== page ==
Teenage smokers neglect oral hygiene

A recent study revealed adolescents who smoke are more likely to abandon the basics of oral hygiene.

Research suggests that young adults double up on poor oral health habits, as they smoke and brush their teeth less than the recommended twice a day.

Poor school performance and low socio-economic status also attributed to these oral and smoking habits, as the results drew on an association between the children and their mother’s education.

The research, published in the Journal of Clinical Periodontology, was lead by Associate Professor of Kuwait University Sisko Honkala based on the Adolescent Health and Lifestyle Survey conducted in Finland.

Many are still unaware of the damage smoking does to the mouth, yet during adolescence, some young people often experiment with smoking and, if continued, can have a detrimental effect on their health.

Peer pressure is the single most common reason for adolescents taking up the habit, while

According to the chief Eexecutive of the British Dental Health Foundation, Dr Nigel Carter, the evidence presented points to a clear gap in oral health education.

Dr Carter says: ‘It is clear from the findings of the research that this particular age group could potentially have many oral health problems relating to their lifestyle choices. Multiple unhealthy behaviours, particularly at an age when you are still developing, can have a lasting impact. Parents and schools must look to educate young adults and adolescents on the choices they are making and the impact they have, not just on their oral health, but on their general health too.

‘It is not unreasonable to suggest this trend would be reflected throughout the generations, as in general smokers have a greater risk gum disease through poor lifestyle and oral hygiene habits.’

Teenage smokers neglect oral hygiene

A recent study revealed adolescents who smoke are more likely to abandon the basics of oral hygiene.

Research suggests that young adults double up on poor oral health habits, as they smoke and brush their teeth less than the recommended twice a day.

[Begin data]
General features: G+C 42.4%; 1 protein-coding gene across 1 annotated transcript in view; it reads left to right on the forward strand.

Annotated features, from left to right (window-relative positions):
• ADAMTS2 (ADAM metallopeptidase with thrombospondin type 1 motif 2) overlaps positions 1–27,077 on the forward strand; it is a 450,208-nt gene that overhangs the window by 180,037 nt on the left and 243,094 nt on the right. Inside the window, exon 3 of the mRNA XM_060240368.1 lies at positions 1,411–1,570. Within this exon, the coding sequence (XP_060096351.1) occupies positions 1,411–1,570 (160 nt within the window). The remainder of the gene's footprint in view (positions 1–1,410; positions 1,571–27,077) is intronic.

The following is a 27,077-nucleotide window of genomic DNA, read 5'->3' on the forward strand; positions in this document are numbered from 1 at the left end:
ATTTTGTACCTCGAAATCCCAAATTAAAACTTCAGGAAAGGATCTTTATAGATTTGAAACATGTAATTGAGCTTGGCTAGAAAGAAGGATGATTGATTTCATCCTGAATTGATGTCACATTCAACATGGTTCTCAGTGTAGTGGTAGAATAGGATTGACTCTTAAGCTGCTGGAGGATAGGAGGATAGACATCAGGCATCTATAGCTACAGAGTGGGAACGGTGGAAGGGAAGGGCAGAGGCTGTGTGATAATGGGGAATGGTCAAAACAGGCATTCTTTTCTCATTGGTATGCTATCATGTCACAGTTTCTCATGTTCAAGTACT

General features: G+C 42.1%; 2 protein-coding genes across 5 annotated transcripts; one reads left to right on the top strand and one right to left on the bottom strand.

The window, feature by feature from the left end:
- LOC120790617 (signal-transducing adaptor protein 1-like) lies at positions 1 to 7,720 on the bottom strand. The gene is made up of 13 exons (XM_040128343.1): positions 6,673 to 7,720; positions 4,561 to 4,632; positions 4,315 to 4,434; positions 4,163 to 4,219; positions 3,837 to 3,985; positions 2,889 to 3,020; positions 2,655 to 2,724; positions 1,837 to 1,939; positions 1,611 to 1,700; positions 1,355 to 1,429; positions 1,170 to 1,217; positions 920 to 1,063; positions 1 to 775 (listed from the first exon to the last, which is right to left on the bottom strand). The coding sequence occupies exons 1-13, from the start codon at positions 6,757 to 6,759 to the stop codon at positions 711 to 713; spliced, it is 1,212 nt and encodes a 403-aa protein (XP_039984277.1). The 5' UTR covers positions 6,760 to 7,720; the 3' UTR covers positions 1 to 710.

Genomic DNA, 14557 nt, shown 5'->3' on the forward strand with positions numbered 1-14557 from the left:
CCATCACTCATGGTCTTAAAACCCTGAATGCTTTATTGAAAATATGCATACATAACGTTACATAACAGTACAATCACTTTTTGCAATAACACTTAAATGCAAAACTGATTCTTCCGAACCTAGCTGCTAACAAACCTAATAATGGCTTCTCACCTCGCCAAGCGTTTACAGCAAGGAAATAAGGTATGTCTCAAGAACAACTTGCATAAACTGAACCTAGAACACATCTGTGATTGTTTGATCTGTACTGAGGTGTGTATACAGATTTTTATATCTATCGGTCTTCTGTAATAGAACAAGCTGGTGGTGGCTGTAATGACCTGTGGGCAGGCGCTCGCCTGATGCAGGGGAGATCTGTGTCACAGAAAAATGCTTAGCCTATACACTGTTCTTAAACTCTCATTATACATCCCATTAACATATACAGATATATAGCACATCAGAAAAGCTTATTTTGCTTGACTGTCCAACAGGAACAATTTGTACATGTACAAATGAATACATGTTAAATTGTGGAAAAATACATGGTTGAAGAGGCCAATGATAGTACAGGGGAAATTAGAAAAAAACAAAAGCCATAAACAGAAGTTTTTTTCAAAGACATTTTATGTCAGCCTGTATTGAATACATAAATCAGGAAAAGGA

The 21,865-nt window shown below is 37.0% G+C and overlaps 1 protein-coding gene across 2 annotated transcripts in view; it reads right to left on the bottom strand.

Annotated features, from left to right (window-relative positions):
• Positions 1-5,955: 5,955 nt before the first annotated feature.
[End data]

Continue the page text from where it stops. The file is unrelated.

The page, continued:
Poor school performance and low socio-economic status also attributed to these oral and smoking habits, as the results drew on an association between the children and their mother’s education.

The research, published in the Journal of Clinical Periodontology, was lead by Associate Professor of Kuwait University Sisko Honkala based on the Adolescent Health and Lifestyle Survey conducted in Finland.

Many are still unaware of the damage smoking does to the mouth, yet during adolescence, some young people often experiment with smoking and, if continued, can have a detrimental effect on their health.

Peer pressure is the single most common reason for adolescents taking up the habit, while

According to the chief Eexecutive of the British Dental Health Foundation, Dr Nigel Carter, the evidence presented points to a clear gap in oral health education.

Dr Carter says: ‘It is clear from the findings of the research that this particular age group could potentially have many oral health problems relating to their lifestyle choices. Multiple unhealthy behaviours, particularly at an age when you are still developing, can have a lasting impact. Parents and schools must look to educate young adults and adolescents on the choices they are making and the impact they have, not just on their oral health, but on their general health too.

‘It is not unreasonable to suggest this trend would be reflected throughout the generations, as in general smokers have a greater risk gum disease through poor lifestyle and oral hygiene habits.’

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